The HCLU Is Dismayed at the FIDESZ-fraction's Cordon-removal Action

The HCLU human rights organization would like to call attention to the fact, that even though the current situation at Kossuth square is undoubtedly due to the cynical, unlawful and unacceptable attitude of the police, in a democratic state there is no place for unlawful action even if authorities are believed to be behaving in an unlawful way.

It is apparent, that if ordinary citizens and not members of parliament would have started today's actions, the police would have acted against them without further ado. The police were impotent against the members of parliament bearing the right to immunity, even though this right does not protect them in case of apparent law-breaking and being caught during the unlawful act.

As expected, the police could not step up against the 150 parliament members at the square, thus the message is clear: politicians can do anything, laws do not apply to them.

The HCLU's opinion is, that with respect to Hungary being a democratic nation, responding to unlawful and even human rights infringing conduct by the police can only be handled by lawful means. Friday's action by the members of FIDESZ do not qualify as such, therefore considering it an example for the public is an irresponsible and cynical attitude.

Megosztás

Kapcsolódó hírek

Litigation on the right to protest

Two actions were launched by the HCLU regarding the right to peaceful assembly in December, 2013. Both actions concern to the same problem: lockdown of a public area around the Prime Minister's residence. In the first case, the police dispersed an ongoing peaceful demonstration on the grounds of closing off the area, for which the organizer filed a claim against the police with the help of HCLU. In the other case, another demonstration planned by the same organizer at the same venue was banned by the court, which was then challenged before the Constitutional Court. Both decisions are ill-unfounded and misinterpret the constitutional limitations of the right to protest.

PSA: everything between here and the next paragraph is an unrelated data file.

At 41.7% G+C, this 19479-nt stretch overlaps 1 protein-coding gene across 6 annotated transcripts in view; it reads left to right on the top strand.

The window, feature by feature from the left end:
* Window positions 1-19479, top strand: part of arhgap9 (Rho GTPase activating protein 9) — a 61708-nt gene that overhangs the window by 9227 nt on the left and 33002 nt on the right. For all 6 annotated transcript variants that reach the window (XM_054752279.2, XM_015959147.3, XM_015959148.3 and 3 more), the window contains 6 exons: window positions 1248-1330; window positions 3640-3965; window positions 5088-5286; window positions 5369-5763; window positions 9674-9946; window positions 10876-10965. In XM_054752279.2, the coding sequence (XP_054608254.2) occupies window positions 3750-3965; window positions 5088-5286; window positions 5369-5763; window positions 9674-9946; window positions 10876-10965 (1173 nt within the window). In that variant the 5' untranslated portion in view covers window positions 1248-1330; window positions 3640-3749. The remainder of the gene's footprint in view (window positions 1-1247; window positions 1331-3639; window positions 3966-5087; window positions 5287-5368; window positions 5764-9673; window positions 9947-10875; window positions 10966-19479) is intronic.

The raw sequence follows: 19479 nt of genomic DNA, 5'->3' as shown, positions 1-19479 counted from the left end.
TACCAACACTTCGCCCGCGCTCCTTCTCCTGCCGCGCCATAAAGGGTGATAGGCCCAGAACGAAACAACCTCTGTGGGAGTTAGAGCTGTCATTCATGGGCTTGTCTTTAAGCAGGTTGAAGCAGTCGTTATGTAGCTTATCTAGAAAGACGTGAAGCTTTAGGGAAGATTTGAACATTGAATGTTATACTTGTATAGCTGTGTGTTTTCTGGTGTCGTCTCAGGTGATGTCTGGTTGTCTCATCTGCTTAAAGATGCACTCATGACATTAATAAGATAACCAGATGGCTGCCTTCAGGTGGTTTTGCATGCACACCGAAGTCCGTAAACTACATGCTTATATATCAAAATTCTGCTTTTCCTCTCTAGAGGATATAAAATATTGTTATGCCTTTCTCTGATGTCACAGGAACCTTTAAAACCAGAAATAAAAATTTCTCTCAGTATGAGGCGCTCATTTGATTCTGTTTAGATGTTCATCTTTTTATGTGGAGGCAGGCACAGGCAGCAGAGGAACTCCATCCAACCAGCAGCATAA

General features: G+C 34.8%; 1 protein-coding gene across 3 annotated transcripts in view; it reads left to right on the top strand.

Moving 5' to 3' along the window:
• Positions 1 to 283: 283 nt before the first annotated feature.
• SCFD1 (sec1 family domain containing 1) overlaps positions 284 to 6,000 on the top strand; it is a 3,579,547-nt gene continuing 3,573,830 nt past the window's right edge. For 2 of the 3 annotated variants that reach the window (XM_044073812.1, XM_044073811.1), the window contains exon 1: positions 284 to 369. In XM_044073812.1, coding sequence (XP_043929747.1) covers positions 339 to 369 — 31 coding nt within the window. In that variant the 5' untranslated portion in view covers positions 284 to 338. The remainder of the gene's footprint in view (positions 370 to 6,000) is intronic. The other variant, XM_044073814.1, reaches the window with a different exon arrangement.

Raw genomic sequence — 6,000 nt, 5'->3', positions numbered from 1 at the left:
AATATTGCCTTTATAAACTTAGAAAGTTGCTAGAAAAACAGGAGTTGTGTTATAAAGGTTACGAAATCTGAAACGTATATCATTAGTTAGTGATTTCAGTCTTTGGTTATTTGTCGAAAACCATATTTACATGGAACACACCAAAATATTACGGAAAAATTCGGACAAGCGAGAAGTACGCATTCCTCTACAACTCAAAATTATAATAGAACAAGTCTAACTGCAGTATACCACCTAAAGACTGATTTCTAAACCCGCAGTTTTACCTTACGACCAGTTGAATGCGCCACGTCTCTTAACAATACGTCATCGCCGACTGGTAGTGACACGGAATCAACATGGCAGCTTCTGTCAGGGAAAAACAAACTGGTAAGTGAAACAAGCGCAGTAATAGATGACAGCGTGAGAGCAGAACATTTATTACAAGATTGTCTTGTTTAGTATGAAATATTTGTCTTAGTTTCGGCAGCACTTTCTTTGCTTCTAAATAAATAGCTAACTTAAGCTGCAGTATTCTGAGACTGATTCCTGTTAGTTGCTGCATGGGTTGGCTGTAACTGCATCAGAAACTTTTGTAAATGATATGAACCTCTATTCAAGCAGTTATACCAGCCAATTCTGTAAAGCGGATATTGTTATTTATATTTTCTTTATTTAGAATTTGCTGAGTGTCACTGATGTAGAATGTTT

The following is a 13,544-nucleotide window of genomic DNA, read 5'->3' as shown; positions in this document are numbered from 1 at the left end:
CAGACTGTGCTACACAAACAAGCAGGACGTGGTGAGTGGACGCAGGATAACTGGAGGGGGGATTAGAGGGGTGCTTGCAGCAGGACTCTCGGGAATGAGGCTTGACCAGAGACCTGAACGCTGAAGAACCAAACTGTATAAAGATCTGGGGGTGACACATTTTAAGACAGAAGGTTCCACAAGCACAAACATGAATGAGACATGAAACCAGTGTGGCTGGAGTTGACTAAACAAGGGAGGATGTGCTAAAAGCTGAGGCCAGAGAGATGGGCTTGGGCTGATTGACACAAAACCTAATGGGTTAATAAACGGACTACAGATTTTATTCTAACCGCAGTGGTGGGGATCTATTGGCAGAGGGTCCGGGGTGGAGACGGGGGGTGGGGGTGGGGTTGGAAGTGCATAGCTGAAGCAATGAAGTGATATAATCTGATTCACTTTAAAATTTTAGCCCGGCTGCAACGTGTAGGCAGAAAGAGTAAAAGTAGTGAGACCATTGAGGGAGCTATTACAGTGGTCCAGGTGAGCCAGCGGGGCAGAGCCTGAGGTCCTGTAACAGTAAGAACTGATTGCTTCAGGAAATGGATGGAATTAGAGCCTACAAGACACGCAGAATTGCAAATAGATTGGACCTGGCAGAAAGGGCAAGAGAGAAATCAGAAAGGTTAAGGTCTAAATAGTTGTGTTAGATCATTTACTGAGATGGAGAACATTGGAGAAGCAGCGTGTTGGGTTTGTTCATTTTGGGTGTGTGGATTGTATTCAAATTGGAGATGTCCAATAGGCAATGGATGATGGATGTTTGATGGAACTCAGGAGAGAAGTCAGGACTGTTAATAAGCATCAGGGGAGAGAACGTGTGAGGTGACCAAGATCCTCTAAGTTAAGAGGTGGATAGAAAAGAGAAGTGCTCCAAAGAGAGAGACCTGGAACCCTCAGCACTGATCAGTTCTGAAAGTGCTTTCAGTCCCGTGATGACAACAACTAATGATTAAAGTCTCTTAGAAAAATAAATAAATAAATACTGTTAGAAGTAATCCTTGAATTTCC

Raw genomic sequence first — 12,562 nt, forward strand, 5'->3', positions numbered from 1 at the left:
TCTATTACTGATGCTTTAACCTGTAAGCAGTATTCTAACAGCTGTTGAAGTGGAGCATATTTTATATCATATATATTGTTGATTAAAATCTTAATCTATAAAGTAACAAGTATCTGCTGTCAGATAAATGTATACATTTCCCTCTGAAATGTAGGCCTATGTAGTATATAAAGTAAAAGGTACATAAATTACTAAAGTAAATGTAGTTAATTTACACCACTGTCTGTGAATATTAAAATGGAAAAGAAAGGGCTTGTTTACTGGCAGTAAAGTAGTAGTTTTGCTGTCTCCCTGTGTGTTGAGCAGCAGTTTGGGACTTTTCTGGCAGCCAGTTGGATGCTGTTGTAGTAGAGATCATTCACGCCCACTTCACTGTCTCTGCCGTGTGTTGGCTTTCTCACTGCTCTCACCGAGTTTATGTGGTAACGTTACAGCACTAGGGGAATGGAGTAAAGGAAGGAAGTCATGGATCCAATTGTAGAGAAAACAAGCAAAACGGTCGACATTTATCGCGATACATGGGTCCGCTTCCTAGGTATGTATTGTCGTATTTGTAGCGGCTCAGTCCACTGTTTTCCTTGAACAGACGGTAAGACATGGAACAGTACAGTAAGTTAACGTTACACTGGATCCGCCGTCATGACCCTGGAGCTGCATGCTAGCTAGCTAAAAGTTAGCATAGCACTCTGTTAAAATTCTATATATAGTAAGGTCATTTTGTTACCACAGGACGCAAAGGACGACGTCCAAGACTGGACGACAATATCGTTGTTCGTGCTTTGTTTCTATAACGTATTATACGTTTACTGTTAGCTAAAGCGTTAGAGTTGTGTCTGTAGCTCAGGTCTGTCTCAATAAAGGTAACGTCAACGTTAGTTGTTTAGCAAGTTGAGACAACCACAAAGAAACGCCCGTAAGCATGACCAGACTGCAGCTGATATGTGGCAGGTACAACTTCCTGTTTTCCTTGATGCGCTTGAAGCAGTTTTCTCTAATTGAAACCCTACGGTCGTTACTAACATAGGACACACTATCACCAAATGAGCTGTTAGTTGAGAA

Civil Liberties Groups from 10 Countries Launch Coalition to Reshape Human Rights Landscape

In response to increasing restrictions on personal freedoms and civil protest, independent national human rights organisations from ten countries today launched the International Network of Civil Liberties Organisations (INCLO). They also released “Take Back the Streets: Repression and Criminalisation of Protest Around the World,” a collection of nine case studies showing patterns of police crackdown and abuse against peaceful assembly, accompanied by concrete recommendations to expand free speech.

Letter to the Minister of Justice and Law Enforcement

The HCLU has written a letter to Tibor Draskovics, Hungarian Minister of Justice and Law Enforcement, to question why private security services were allowed to check identities and search the clothing of citizens during the March 15th National State Ceremonies.